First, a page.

Friday, November 21, 2014

[BOOK REVIEW] Boots and His Brothers by Eric A. Kimmel




Title:  Boots and His Brothers

Author:  Eric A. Kimmel

Artist:  Kimberly Bulcken Root

Genre: Fairy Tale / Norway / Family / Manners

Year Published: 1992

Year Read:  2014

Publisher:
Holiday House

Source:  Library

Content Rating:  Ages 5+ (Child Mistreatment and Some Rude Behavior)
 

I have read many folktales that deal with the whole “two brothers are selfish and rude characters while the third brother is a kind and polite character” storyline; but I have never read a version of this storyline from Norway before!  This Norwegian version of the “three brothers who find their way in the world” archetype that shows up in many folktales and fairy tales is called “Boots and his Brothers,” which was retold by Eric A. Kimmel along with illustrations by Kimberly Bulcken Root and it is a pretty interesting take on treating people with respect whenever they help you out.
  
The story starts out with three brothers each seeking their own fortunes. The first two brothers were named Peter and Paul, who were both rude and rough while the youngest brother, who was named Boots because of his tall boots, was polite and kind.  On their way, they meet an old woman who tells the three brothers about how the king will give a huge reward to the person who can accomplish these three tasks: to chop down a huge tree that is blocking the sunlight from his castle, dig a deep well in the iron mountain and fill the well with sweet water.  Well, of course, Peter and Paul were extremely rude to the old woman by pushing her aside, while Boots tried to help the old woman up on her feet.  It was then that the old woman gives Boots some helpful advice that might help him accomplishes these tasks, which is:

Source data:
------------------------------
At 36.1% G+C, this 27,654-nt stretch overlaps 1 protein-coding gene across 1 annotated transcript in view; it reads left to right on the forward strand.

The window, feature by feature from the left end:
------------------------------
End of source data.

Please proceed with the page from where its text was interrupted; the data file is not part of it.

“Whenever you ask a question, do not rest until you find the answer.”

Will Boots and his brothers complete the tasks that the king set for them?

Read this book to find out!
 
Now, I have read many folktales that have the three brothers scenario with the youngest being the most kind hearted out of the three and this book was quite unusual in approaching that theme!  Eric A. Kimmel has done a great job at retelling this ancient Norwegian folktale as it shows that being polite and kind hearted can reap its own rewards and this is definitely a great message to send to kids who are trying to learn how to behave toward other people themselves!  I loved the fantasy elements that Eric A. Kimmel brought to the story as it was interesting seeing Boots explore the many different tools he needs to accomplish the king’s goals such as spotting an ax that is chopping up trees by itself or finding a spade that is digging up dirt by itself.  It really shows the somewhat surreal nature of this story, while also providing a positive message about being kind towards other people and being intuitive enough to find the things you really need.  Kimberly Bulcken Root’s artwork is gorgeous to look at as the characters are drawn realistically and I really loved how the scenes of Boots discovering the various tools he needs to accomplish his goals are drawn effectively to draw the readers in this strange world.

The reason why I gave this book a four star rating was because the artwork, even though it was gorgeous to look at, was a bit too dark to see through and I found myself struggling with figuring out what was going on in the artwork since everything was shaded in extremely dark colors.  Also, I did find the characters to be lacking real personalities, even though we are told that Boots is polite and Peter and Paul are rude and rough.  I would have loved to explore more with the characters, especially with Boots and see why they act that way in this story, such as why are Paul and Peter always rude while Boots is always polite and what were their lives like before they traveled across the world?
  
Overall, “Boots and his Brothers” is a pretty interesting story about the importance of being kind towards other people and anyone who enjoys reading folktales in general will definitely enjoy this book! I would recommend this book to children ages five and up since the artwork might be too difficult for some kids to see.




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